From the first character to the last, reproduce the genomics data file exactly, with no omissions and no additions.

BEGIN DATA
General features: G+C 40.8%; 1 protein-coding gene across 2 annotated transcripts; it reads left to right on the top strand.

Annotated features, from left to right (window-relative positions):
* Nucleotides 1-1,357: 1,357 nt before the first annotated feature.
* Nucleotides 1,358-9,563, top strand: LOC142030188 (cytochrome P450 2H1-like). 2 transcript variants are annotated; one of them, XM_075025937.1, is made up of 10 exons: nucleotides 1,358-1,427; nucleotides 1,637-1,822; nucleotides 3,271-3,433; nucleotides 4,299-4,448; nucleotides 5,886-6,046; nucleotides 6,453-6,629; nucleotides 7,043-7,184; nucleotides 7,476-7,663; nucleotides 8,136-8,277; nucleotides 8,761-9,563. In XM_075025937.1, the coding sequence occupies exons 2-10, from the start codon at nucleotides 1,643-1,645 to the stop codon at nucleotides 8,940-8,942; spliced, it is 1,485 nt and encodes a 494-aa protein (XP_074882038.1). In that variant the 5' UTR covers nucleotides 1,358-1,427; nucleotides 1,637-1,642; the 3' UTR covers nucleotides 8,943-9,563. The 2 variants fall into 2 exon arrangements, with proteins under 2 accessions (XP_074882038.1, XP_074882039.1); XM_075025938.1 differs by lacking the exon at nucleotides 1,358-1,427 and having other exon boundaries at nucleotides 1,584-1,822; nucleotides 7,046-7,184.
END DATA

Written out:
General features: G+C 40.8%; 1 protein-coding gene across 2 annotated transcripts; it reads left to right on the top strand.

Annotated features, from left to right (window-relative positions):
* Nucleotides 1-1,357: 1,357 nt before the first annotated feature.
* Nucleotides 1,358-9,563, top strand: LOC142030188 (cytochrome P450 2H1-like). 2 transcript variants are annotated; one of them, XM_075025937.1, is made up of 10 exons: nucleotides 1,358-1,427; nucleotides 1,637-1,822; nucleotides 3,271-3,433; nucleotides 4,299-4,448; nucleotides 5,886-6,046; nucleotides 6,453-6,629; nucleotides 7,043-7,184; nucleotides 7,476-7,663; nucleotides 8,136-8,277; nucleotides 8,761-9,563. In XM_075025937.1, the coding sequence occupies exons 2-10, from the start codon at nucleotides 1,643-1,645 to the stop codon at nucleotides 8,940-8,942; spliced, it is 1,485 nt and encodes a 494-aa protein (XP_074882038.1). In that variant the 5' UTR covers nucleotides 1,358-1,427; nucleotides 1,637-1,642; the 3' UTR covers nucleotides 8,943-9,563. The 2 variants fall into 2 exon arrangements, with proteins under 2 accessions (XP_074882038.1, XP_074882039.1); XM_075025938.1 differs by lacking the exon at nucleotides 1,358-1,427 and having other exon boundaries at nucleotides 1,584-1,822; nucleotides 7,046-7,184.